By filing requests with the World Trade Organization, the European Union and Mexico have shown their hope to join Japan and Canada in helping the United States add pressure against China over increasing piracy concerns. The requests came just a few weeks after the US Trade Representative Susan Schwab filed two complaints with the WTO in which the US government cited China's "inadequate protection of intellectual-property rights," despite the country's recent promises to crack down more heavily on piracy. The results of those promises, plus previous efforts to pressure China into taking IP protections more seriously, have been decidedly unimpressive from the United States' point of view.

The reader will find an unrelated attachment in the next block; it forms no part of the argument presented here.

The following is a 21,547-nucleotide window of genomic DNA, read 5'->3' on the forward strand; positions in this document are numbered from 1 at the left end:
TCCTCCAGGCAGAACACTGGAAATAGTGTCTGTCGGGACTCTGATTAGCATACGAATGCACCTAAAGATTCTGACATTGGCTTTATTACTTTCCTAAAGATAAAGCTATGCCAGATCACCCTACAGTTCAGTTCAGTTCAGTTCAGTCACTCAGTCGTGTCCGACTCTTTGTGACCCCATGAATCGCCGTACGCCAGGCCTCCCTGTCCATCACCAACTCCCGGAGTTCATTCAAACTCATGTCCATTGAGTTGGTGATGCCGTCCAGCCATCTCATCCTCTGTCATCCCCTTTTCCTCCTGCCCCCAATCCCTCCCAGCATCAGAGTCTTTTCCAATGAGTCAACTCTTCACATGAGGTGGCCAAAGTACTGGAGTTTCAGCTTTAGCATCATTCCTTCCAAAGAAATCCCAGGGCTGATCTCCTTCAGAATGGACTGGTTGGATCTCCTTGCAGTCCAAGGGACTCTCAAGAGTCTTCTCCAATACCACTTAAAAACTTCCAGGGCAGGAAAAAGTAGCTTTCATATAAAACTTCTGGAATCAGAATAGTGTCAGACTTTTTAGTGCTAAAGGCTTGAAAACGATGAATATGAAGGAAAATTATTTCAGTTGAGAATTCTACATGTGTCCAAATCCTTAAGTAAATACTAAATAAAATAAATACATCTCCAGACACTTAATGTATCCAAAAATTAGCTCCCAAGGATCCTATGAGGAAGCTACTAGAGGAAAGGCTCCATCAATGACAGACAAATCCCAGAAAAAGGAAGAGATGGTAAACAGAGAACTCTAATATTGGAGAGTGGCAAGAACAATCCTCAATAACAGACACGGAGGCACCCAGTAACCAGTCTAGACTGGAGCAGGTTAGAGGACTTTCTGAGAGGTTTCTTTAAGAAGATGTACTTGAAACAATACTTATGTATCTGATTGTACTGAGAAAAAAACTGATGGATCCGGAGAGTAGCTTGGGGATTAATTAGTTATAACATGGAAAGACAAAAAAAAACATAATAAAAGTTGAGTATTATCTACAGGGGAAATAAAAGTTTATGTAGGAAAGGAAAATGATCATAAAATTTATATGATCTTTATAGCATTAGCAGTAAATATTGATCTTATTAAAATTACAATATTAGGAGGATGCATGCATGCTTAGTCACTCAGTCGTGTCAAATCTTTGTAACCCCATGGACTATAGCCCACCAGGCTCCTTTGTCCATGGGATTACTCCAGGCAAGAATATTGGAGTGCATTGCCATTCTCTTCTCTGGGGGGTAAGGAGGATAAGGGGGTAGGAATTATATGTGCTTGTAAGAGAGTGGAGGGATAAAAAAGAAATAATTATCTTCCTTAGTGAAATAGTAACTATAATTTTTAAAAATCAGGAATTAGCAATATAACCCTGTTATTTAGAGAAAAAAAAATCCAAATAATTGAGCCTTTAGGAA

China reacted negatively to the USTR's complaint with the WTO: "We will fight to the last minute," said Vice Premier Wu Yi. Despite this seemingly aggressive response, she still added that the Chinese government would be "more resolute, adopt more measures, and step up IPR protection." As per the WTO's policy with new cases, member countries have 60 days to ask for permission to join the talks. China can choose to reject Mexico's and the EU's requests, but cannot prevent any of the WTO's members from initiating their own complaints.
News source: Ars Technica